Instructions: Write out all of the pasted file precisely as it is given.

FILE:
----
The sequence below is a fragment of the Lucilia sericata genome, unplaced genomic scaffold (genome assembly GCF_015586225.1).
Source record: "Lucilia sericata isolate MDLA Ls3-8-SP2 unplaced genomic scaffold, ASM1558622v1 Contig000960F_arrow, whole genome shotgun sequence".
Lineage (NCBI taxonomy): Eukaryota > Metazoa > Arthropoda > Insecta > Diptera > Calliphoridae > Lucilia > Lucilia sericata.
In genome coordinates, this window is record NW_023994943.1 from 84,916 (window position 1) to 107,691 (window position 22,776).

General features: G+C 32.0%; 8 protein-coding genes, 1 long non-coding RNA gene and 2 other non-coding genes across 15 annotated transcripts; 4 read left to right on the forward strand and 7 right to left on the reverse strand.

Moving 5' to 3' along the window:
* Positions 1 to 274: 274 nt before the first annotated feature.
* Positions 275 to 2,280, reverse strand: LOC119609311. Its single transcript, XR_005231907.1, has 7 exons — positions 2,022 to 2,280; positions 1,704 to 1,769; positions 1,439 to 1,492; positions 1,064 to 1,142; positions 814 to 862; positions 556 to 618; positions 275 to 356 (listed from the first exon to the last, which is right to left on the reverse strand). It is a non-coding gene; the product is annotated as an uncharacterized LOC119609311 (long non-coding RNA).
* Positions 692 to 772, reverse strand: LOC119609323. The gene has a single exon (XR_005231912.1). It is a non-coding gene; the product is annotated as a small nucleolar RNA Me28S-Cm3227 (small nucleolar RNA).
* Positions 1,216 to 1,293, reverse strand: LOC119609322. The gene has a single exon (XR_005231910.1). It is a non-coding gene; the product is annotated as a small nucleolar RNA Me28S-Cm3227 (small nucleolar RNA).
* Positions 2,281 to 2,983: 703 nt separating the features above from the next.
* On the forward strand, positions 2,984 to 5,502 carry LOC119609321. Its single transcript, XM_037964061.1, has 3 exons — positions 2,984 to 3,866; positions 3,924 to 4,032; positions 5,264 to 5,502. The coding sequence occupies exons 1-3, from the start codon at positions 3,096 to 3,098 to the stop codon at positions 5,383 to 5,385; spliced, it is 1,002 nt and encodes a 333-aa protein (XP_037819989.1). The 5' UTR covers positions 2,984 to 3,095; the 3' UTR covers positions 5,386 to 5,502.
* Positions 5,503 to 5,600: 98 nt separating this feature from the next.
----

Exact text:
The sequence below is a fragment of the Lucilia sericata genome, unplaced genomic scaffold (genome assembly GCF_015586225.1).
Source record: "Lucilia sericata isolate MDLA Ls3-8-SP2 unplaced genomic scaffold, ASM1558622v1 Contig000960F_arrow, whole genome shotgun sequence".
Lineage (NCBI taxonomy): Eukaryota > Metazoa > Arthropoda > Insecta > Diptera > Calliphoridae > Lucilia > Lucilia sericata.
In genome coordinates, this window is record NW_023994943.1 from 84,916 (window position 1) to 107,691 (window position 22,776).

General features: G+C 32.0%; 8 protein-coding genes, 1 long non-coding RNA gene and 2 other non-coding genes across 15 annotated transcripts; 4 read left to right on the forward strand and 7 right to left on the reverse strand.

Moving 5' to 3' along the window:
* Positions 1 to 274: 274 nt before the first annotated feature.
* Positions 275 to 2,280, reverse strand: LOC119609311. Its single transcript, XR_005231907.1, has 7 exons — positions 2,022 to 2,280; positions 1,704 to 1,769; positions 1,439 to 1,492; positions 1,064 to 1,142; positions 814 to 862; positions 556 to 618; positions 275 to 356 (listed from the first exon to the last, which is right to left on the reverse strand). It is a non-coding gene; the product is annotated as an uncharacterized LOC119609311 (long non-coding RNA).
* Positions 692 to 772, reverse strand: LOC119609323. The gene has a single exon (XR_005231912.1). It is a non-coding gene; the product is annotated as a small nucleolar RNA Me28S-Cm3227 (small nucleolar RNA).
* Positions 1,216 to 1,293, reverse strand: LOC119609322. The gene has a single exon (XR_005231910.1). It is a non-coding gene; the product is annotated as a small nucleolar RNA Me28S-Cm3227 (small nucleolar RNA).
* Positions 2,281 to 2,983: 703 nt separating the features above from the next.
* On the forward strand, positions 2,984 to 5,502 carry LOC119609321. Its single transcript, XM_037964061.1, has 3 exons — positions 2,984 to 3,866; positions 3,924 to 4,032; positions 5,264 to 5,502. The coding sequence occupies exons 1-3, from the start codon at positions 3,096 to 3,098 to the stop codon at positions 5,383 to 5,385; spliced, it is 1,002 nt and encodes a 333-aa protein (XP_037819989.1). The 5' UTR covers positions 2,984 to 3,095; the 3' UTR covers positions 5,386 to 5,502.
* Positions 5,503 to 5,600: 98 nt separating this feature from the next.